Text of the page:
Traceability is the ability to delineate the history, application, and location of a product. Timber Traceability systems are an essential initiative to ensure sustainability in helping achieve several objectives, including formalizing the forest sector, increasing the collection of taxes and royalties by governments, suppressing illegal timber markets, and supporting law enforcement. Timber traceability systems provide a mechanism to help verify the sources of raw materials, as well as the legal, environmental, and social claims associated with a product. During the last decade, a wide array of Timber traceability - Management Tools for Government systems have been developed in timber-producing countries. As the trend towards traceability continues, it is important to document lessons and best practices as a reference for government officials in other countries who are interested in pursuing this path in the future. This growing interest reflects, in part, an increase in demand for products of legal origin from international markets. The Global Timber & Wood Product Market size was estimated at $625.99 billion in 2022 and is projected to grow at a CAGR of 6.11 per cent to reach $844.30 billion by 2027. (Source: Business Wire)
Illegal logging threatens the sustainable development of the forestry sector. By using technology to enhance forest management, you will be able to trace, track and certify timber as it grows. Illegal logging deprives governments of billions of dollars in tax revenue and causes massive environmental damage. Logging-related corruption undermines the rule of law, discouraging legitimate investment and hindering development.
Developing and rolling out a timber traceability system can be challenging. Timber supply chains are complex in nature, but traceability systems often also involve changes in approaches, operations management, and logistics that require significant financial and labor investments. For this reason, system implementers often face resistance from the sector and capacity gaps.
Timber supply chains are intricate webs of processes, making it challenging to establish effective traceability systems. Such systems often demand changes in approaches, operations management, and logistics, which in turn require substantial investments of both money and labor. On top of that, those responsible for implementing these systems often encounter opposition from the industry itself and face gaps in their own capabilities. To overcome these hurdles, forest authorities need strong support from top-level politicians who recognize the importance of timber traceability. They also require a robust legal and regulatory framework to ensure compliance and enforcement. Additionally, financial and technical assistance is crucial to successfully developing and implement traceability systems
Timber traceability is a major trend on a global scale: companies are implementing traceability systems in their operations, convinced as they are of their value as an operations management tool. However, not all enterprises embrace traceability as an operation management tool, and implementation of and compliance with traceability systems are often considered to be a significant administrative and financial burden.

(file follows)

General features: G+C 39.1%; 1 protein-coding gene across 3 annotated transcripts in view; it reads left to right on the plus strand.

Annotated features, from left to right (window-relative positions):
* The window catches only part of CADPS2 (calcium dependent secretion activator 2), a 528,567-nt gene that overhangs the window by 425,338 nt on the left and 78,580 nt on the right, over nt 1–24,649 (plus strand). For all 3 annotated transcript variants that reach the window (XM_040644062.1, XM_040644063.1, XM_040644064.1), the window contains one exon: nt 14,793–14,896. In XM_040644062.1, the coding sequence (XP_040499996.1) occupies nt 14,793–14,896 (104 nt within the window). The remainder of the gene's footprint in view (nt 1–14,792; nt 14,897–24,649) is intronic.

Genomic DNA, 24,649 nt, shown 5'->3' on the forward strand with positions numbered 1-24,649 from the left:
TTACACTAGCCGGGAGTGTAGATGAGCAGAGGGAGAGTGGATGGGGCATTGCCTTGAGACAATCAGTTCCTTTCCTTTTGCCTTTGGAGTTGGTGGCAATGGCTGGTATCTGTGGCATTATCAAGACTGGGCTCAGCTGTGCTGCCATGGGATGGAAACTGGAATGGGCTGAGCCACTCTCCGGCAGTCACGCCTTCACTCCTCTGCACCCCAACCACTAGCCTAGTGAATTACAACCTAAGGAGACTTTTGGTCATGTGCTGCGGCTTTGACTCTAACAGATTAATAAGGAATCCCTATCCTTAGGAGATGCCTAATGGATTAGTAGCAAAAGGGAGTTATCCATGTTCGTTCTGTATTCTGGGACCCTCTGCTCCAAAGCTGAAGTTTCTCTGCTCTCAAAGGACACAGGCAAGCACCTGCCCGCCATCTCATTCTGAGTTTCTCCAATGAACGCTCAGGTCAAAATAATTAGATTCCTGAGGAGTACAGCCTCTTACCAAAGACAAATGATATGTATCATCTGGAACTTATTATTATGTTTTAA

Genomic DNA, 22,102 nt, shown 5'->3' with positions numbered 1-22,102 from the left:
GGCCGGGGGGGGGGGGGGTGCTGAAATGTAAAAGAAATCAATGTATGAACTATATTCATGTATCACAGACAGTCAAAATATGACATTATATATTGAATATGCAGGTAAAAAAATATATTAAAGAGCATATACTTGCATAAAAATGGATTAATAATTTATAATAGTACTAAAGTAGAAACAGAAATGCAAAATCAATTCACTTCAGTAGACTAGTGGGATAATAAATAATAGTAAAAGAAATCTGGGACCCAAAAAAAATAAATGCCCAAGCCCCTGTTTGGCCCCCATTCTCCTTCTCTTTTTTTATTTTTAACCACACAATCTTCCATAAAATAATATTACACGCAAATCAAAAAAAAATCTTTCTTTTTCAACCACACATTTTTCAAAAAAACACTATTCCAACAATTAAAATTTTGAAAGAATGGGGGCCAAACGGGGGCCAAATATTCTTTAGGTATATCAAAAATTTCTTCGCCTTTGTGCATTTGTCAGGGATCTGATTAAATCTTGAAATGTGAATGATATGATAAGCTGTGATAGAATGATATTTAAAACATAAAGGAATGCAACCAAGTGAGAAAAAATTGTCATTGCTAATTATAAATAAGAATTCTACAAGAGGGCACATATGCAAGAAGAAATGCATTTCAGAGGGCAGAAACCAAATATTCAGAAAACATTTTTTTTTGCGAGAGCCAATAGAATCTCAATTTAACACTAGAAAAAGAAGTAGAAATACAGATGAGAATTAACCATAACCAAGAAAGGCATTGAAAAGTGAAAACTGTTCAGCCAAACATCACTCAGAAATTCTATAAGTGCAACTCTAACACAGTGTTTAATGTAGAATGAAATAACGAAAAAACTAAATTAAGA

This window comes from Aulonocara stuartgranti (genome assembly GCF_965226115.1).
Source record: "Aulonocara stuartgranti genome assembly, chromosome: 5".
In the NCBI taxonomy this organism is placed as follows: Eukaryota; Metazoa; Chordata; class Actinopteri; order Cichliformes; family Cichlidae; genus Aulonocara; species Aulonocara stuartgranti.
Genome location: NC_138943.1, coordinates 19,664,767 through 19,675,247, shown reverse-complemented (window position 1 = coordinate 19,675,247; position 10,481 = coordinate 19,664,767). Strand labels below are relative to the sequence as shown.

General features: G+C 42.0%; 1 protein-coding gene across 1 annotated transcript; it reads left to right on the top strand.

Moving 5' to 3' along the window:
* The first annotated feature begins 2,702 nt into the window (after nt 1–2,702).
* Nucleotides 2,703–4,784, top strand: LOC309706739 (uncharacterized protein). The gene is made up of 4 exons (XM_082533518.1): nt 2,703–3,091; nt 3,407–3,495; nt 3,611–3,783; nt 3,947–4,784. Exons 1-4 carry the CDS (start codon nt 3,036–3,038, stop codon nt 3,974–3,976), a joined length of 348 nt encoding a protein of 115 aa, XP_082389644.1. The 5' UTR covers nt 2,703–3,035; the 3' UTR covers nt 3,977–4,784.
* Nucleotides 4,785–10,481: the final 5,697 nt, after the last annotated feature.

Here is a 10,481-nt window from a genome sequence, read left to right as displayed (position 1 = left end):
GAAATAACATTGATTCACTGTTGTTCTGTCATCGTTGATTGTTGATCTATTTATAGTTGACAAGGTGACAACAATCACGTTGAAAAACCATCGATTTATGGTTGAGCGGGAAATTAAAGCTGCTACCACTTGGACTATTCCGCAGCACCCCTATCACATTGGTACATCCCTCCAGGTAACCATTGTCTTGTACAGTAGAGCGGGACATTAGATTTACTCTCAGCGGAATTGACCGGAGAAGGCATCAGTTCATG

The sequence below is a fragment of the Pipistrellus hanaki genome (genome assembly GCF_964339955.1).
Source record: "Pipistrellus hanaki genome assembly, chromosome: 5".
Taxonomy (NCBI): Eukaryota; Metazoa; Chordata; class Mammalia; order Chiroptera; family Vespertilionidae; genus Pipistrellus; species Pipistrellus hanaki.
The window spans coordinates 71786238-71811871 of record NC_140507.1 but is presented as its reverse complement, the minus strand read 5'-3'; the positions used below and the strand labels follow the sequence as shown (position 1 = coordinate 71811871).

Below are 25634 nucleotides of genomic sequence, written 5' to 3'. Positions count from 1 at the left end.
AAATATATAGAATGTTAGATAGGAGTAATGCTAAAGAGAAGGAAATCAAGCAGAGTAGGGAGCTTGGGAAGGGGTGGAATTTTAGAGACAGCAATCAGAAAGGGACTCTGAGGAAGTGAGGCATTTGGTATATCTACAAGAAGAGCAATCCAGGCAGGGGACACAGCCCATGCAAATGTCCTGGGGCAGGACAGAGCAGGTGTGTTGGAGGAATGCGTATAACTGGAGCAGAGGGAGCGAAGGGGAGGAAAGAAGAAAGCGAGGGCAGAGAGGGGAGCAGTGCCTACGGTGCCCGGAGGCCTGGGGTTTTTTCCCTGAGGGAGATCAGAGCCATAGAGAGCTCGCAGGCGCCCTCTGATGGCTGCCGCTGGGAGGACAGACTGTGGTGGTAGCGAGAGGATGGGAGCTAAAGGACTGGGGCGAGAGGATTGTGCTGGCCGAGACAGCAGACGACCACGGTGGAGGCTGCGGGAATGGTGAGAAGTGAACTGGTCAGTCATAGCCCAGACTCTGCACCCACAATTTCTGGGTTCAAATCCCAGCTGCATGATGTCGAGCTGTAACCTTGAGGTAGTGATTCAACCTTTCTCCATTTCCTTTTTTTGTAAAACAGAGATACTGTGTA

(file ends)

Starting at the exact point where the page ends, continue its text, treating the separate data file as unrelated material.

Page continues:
An increasing number of governments in tropical timber-producing countries around the world have developed and implemented national timber traceability systems for different reasons, including:
• Exercise more control over the timber sector, including maximizing government revenue based on timber-related fees, taxes, and sales.
• Increase monitoring and control over the management of forest resources
• Combat illegal logging and associated trade practices
• Support private-sector response in addressing global market demands for evidence of legal timber
• Document the legality of timber products to show they fulfil international commitments that require proof of legal origin
• Improved quality control
• Streamlined processes
• Business optimization, which can increase business competitiveness.
• Enable operations to comply with legality requirements and demonstrate compliance and proof of legal origin for raw materials.
This can increase access to regulated markets, which are sensitive to sourcing illegal or controversial timber.
• Traceability systems are important tools to verify that raw materials used in wood products were sourced from legal, responsible, and non-controversial sources.
• It improves efficiency and reduces bureaucracy, as well as provides more ways of controlling product quality.
• When traceability systems are connected to pre-harvesting field activities and inspections, they can be used to support more sustainable forest management.
Indian IT multinational CSM Tech with big stakes in the African business landscape, has recently inked a multi-million-dollar agreement with Ministry of Economy and Recovery in Gabon. The deal is for the implementation of a timber traceability solution and an electronic timber trade platform for the Ministry.
The project aims at the digital transformation of existing forest and business operations, ensuring sustainable forest management through digitalization and end-to-end tracking of all administrative and technical activities. The digital platform aims at transparency in transactions, rooting out illegal timber harvest and ensuring environmental sustainability by cutting Greenhouse emissions.
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